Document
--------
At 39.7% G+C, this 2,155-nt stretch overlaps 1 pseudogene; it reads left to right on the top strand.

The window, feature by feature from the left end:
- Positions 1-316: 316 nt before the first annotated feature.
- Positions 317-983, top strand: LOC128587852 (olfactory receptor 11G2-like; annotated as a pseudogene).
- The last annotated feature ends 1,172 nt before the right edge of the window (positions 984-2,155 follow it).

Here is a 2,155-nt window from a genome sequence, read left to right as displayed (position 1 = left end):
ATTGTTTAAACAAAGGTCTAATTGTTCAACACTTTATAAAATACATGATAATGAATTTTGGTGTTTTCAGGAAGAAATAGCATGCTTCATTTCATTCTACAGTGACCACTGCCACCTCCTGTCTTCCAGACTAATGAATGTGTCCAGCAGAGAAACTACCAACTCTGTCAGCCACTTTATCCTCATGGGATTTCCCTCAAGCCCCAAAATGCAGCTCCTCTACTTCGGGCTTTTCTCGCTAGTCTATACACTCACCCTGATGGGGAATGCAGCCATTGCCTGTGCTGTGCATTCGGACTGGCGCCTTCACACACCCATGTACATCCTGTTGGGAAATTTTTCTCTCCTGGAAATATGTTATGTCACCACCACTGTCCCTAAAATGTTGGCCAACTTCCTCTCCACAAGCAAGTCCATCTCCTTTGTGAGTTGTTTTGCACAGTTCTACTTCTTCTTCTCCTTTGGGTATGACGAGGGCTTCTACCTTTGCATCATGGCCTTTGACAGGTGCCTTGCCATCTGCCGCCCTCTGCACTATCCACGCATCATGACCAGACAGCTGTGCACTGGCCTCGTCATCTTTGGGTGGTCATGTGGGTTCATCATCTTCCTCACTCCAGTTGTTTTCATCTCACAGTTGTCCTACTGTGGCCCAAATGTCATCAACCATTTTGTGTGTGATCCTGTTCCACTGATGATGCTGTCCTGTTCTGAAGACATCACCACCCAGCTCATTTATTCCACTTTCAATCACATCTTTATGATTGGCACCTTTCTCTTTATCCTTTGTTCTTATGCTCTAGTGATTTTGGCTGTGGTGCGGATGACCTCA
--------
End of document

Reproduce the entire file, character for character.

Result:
At 39.7% G+C, this 2,155-nt stretch overlaps 1 pseudogene; it reads left to right on the top strand.

The window, feature by feature from the left end:
- Positions 1-316: 316 nt before the first annotated feature.
- Positions 317-983, top strand: LOC128587852 (olfactory receptor 11G2-like; annotated as a pseudogene).
- The last annotated feature ends 1,172 nt before the right edge of the window (positions 984-2,155 follow it).

Here is a 2,155-nt window from a genome sequence, read left to right as displayed (position 1 = left end):
ATTGTTTAAACAAAGGTCTAATTGTTCAACACTTTATAAAATACATGATAATGAATTTTGGTGTTTTCAGGAAGAAATAGCATGCTTCATTTCATTCTACAGTGACCACTGCCACCTCCTGTCTTCCAGACTAATGAATGTGTCCAGCAGAGAAACTACCAACTCTGTCAGCCACTTTATCCTCATGGGATTTCCCTCAAGCCCCAAAATGCAGCTCCTCTACTTCGGGCTTTTCTCGCTAGTCTATACACTCACCCTGATGGGGAATGCAGCCATTGCCTGTGCTGTGCATTCGGACTGGCGCCTTCACACACCCATGTACATCCTGTTGGGAAATTTTTCTCTCCTGGAAATATGTTATGTCACCACCACTGTCCCTAAAATGTTGGCCAACTTCCTCTCCACAAGCAAGTCCATCTCCTTTGTGAGTTGTTTTGCACAGTTCTACTTCTTCTTCTCCTTTGGGTATGACGAGGGCTTCTACCTTTGCATCATGGCCTTTGACAGGTGCCTTGCCATCTGCCGCCCTCTGCACTATCCACGCATCATGACCAGACAGCTGTGCACTGGCCTCGTCATCTTTGGGTGGTCATGTGGGTTCATCATCTTCCTCACTCCAGTTGTTTTCATCTCACAGTTGTCCTACTGTGGCCCAAATGTCATCAACCATTTTGTGTGTGATCCTGTTCCACTGATGATGCTGTCCTGTTCTGAAGACATCACCACCCAGCTCATTTATTCCACTTTCAATCACATCTTTATGATTGGCACCTTTCTCTTTATCCTTTGTTCTTATGCTCTAGTGATTTTGGCTGTGGTGCGGATGACCTCA